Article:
Ann Coffey MP has urged Stockport Council to re-think its plans for £4.75 million of cuts to adult social care which she says will intensify the pressure on beds at Stepping Hill hospital.
Ms Coffey said the cuts would be counter-productive and would not save money in the long term because increasing numbers of vulnerable and elderly people would end up being admitted to hospital.
She has called on the Council to rethink its plans, which includes cuts to the Reablement and Community Home Support Service (REaCH), which helped over 1000 local people last year including over 600 who had ongoing support after discharge from hospital.
Plans to reduce the size of the hospital social work team would also have an impact on how quickly people can be discharged from Stepping Hill, she said.
Ms Coffey recently visited Stepping Hill hospital, including the Accident and Emergency department, where she heard first-hand about the pressure on beds. She praised the staff for their commitment to ensuring that patients get the best possible care.
Ms Coffey said:
“It does not make sense, at a time when we are moving towards the integration of health and social care, to propose such big cuts in social care that will have a devastating knock-on effect on health care.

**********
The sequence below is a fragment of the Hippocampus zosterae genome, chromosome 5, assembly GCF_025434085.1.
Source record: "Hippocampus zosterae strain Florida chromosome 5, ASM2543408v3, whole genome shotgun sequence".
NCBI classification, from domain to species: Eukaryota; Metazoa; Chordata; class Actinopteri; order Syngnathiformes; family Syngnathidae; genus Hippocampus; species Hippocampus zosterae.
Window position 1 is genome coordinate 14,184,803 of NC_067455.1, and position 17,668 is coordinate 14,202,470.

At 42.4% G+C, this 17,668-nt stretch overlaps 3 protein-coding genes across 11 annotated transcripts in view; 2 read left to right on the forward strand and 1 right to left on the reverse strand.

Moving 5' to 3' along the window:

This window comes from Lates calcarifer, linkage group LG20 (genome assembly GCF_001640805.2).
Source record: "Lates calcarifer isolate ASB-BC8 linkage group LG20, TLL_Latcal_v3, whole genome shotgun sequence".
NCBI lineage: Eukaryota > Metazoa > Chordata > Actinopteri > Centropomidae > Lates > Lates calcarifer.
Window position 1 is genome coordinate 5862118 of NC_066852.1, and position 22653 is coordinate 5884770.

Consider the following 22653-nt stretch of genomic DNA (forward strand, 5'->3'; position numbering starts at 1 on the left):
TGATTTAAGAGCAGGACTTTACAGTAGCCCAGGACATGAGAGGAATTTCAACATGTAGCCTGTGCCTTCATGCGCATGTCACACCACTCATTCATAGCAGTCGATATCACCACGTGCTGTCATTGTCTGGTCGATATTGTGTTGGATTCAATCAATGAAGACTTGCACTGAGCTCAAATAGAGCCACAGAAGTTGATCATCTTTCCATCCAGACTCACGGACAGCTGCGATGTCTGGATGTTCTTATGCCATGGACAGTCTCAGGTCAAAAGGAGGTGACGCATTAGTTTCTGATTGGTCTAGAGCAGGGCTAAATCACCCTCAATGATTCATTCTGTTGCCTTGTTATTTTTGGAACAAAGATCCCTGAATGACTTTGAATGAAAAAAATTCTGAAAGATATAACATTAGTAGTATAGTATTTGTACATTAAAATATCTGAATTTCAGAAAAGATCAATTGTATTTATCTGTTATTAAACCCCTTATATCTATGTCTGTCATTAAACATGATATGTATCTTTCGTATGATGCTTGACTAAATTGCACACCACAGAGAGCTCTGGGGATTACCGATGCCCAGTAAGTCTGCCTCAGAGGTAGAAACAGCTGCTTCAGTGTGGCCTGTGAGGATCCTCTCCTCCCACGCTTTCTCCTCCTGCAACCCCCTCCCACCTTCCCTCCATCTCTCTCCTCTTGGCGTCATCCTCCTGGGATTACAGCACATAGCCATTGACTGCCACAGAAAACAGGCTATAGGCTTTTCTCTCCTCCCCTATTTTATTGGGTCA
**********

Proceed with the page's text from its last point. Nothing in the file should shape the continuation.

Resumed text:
“The hospital is under massive pressure for beds and yet the council is cutting services that keep people out of hospital. It is a short term fix.
“I know that Stepping Hill Hospital, the Clinical Commissioning Group and the Council are all working together to provide better community services to support people at home rather than admitting them to hospital. So these cuts are counter-productive.
“We need to keep resources in the community, not take them out.”
Ms Coffey said cuts in adult social care for dementia sufferers would leave them particularly vulnerable to illnesses and preventable hospital admissions.
Recently in the Commons Ms Coffey highlighted the challenges in caring for dementia sufferers in the community.
She said that she supported the objective for Britain to be a world leader in fighting dementia, but said it was a challenging objective at a time of cuts in social care and the difficulties in recruiting people to work in jobs that have traditionally been poorly skilled and badly paid.
She called for a move away from task-centred social care system in which multiple carers make short 15 minute visits to a system that involves skilled care in which continuity of care and carers’ skills are a high priority.
She also urged better support for relatives of dementia sufferers and for more imaginative use of new technology to help people with dementia to free up the time for relatives and carers to build good quality relationships.